Remote patient monitoring to save $36B by 2018

By Jonah Comstock
06:44 am

Remote patient monitoring will save the world's healthcare systems up to $36 billion by 2018, according to a new projection by Juniper Research. The firm says North America will account for a little over three quarters of the savings, with Western Europe making up the next biggest chunk.

Juniper 2018 projectionJuniper predicts that a shift toward accountable care, especially in the United States, will lead to wider adoption of remote cardiac monitoring and remote monitoring for chronic diseases. The $36 billion figure is their most optimistic projection. On the other hand, a recent survey by Spyglass Consulting found that more than half of accountable care organizations were still unsure about the savings inherent in remote patient monitoring.

"With accountable care the delivery of healthcare funding is linked more directly to the health of the patient or individual, rather than being based upon the cost of treatment," the firm writes in a whitepaper. "Even though remote patient monitoring, particularly for chronic diseases, is still at a very early stage in the development cycle, it fits well with new healthcare practices and the goal of keeping patients out of hospital."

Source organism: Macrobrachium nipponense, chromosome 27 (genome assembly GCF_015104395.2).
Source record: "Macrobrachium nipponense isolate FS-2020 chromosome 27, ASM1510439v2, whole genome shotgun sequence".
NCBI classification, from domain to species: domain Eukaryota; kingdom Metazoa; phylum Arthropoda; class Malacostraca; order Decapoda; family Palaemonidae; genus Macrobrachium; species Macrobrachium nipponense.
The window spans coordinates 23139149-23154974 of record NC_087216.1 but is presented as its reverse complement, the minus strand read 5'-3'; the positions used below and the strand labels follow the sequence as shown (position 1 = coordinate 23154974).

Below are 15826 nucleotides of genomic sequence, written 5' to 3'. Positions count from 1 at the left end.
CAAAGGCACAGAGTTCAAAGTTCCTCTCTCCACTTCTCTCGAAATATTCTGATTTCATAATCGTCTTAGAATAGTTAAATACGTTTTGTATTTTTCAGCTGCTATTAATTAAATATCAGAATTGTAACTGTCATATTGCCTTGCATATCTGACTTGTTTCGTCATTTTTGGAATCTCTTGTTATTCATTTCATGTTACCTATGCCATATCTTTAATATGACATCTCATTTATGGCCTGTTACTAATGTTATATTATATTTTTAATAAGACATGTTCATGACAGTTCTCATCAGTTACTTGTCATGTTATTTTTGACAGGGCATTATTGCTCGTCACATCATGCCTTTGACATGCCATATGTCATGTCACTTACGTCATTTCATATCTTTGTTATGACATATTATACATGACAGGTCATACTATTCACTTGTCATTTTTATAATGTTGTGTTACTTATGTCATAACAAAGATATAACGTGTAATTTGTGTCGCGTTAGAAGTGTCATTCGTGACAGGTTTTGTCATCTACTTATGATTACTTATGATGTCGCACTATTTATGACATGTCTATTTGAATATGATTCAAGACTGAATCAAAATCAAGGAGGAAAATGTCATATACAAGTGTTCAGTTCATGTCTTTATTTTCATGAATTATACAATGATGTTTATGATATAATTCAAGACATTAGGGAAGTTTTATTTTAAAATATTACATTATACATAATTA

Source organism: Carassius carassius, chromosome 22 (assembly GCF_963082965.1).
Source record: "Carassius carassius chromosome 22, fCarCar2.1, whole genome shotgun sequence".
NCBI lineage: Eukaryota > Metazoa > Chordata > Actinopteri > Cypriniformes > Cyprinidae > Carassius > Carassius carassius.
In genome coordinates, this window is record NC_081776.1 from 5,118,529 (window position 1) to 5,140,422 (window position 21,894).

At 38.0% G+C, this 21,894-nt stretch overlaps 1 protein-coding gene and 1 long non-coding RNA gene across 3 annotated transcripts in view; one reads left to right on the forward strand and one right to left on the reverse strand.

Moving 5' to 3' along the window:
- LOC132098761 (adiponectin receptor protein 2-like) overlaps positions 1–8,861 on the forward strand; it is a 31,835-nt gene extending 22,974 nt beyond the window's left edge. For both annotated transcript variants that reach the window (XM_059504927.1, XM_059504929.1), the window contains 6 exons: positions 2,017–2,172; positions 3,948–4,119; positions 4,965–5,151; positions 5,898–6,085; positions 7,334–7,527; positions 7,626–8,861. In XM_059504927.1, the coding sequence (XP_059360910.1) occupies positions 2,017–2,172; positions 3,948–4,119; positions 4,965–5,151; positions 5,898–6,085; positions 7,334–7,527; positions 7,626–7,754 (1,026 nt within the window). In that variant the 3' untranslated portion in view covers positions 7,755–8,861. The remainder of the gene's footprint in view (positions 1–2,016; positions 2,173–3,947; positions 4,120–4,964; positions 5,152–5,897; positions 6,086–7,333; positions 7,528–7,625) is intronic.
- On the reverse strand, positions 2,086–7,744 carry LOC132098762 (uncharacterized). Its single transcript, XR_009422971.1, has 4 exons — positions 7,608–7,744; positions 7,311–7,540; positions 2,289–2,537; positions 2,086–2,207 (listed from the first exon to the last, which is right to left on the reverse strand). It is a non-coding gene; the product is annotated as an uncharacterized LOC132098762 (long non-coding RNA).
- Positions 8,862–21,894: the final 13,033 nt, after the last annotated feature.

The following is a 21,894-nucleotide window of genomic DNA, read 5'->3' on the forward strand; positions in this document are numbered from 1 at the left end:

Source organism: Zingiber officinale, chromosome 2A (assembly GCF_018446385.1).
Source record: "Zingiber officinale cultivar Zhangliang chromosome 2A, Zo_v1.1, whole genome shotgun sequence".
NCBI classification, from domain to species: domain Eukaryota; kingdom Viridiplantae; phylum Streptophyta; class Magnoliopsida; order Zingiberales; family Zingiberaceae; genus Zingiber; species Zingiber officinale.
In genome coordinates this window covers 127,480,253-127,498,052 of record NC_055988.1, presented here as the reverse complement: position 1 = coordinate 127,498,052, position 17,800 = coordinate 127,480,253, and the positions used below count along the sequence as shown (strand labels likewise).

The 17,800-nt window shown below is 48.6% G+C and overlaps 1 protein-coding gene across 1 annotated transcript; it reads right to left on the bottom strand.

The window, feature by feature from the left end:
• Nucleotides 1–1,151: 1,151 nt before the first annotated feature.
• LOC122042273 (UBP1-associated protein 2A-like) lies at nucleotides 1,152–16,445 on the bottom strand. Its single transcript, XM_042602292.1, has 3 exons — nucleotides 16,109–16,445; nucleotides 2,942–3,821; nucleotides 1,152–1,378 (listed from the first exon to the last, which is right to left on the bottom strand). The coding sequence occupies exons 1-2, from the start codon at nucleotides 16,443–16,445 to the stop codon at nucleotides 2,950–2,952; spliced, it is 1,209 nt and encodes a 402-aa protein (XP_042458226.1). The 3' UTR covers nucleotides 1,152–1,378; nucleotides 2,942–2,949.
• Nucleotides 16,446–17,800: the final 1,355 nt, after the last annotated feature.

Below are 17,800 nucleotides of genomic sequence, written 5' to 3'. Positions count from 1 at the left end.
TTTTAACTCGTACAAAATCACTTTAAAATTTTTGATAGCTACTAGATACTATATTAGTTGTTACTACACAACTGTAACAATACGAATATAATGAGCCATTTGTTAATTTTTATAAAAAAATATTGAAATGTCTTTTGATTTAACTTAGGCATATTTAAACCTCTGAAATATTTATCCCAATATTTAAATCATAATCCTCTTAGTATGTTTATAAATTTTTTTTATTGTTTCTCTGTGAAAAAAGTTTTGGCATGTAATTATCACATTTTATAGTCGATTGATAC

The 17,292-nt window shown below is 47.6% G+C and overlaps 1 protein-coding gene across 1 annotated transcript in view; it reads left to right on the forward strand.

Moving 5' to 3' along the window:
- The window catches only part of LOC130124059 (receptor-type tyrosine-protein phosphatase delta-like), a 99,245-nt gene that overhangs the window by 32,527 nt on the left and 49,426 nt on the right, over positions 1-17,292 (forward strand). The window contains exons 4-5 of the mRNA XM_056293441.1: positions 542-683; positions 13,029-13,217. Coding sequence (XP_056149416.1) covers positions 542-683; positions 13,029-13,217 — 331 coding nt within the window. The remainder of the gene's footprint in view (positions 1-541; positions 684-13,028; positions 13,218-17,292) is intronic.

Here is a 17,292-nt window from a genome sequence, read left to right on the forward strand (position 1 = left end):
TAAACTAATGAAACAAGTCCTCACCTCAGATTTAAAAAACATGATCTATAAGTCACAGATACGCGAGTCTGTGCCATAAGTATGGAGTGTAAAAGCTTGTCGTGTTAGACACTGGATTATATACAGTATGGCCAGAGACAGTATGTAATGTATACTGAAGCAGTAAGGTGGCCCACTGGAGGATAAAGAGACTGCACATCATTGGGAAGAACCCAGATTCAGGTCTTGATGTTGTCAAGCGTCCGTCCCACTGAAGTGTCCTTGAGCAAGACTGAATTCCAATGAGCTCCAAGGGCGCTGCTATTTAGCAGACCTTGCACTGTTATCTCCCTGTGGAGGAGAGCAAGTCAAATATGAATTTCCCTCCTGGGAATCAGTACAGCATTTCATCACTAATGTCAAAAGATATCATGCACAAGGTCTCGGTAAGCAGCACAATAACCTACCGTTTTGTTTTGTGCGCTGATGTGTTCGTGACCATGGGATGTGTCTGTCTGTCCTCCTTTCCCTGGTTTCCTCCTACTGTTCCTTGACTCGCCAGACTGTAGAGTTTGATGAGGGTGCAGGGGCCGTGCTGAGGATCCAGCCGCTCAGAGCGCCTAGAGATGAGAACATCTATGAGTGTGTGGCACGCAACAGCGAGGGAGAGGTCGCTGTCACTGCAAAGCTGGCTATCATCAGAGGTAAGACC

The report goes on to say that smartphones and connected devices will grow more rapidly than dedicated, non-smartphone-connected mobile health devices. It also suggests that the most powerful way to advance mobile health will be to prove these cost-savings to healthcare funders.

Juniper also looked at the mobile fitness market, finding "robust growth driven by a motivated user-base and coherent product offering from several players," according to a press release.

GBI Research predicted recently that the market for remote patient monitoring in just the US would hit $296.5 million in 2019. Prior to that, research firm Kalorama put the US market for advanced wireless monitoring systems at $20.9 billion by just 2016. Juniper predicted last year that by 2016, 3 million patients would be monitored remotely over cellular networks.


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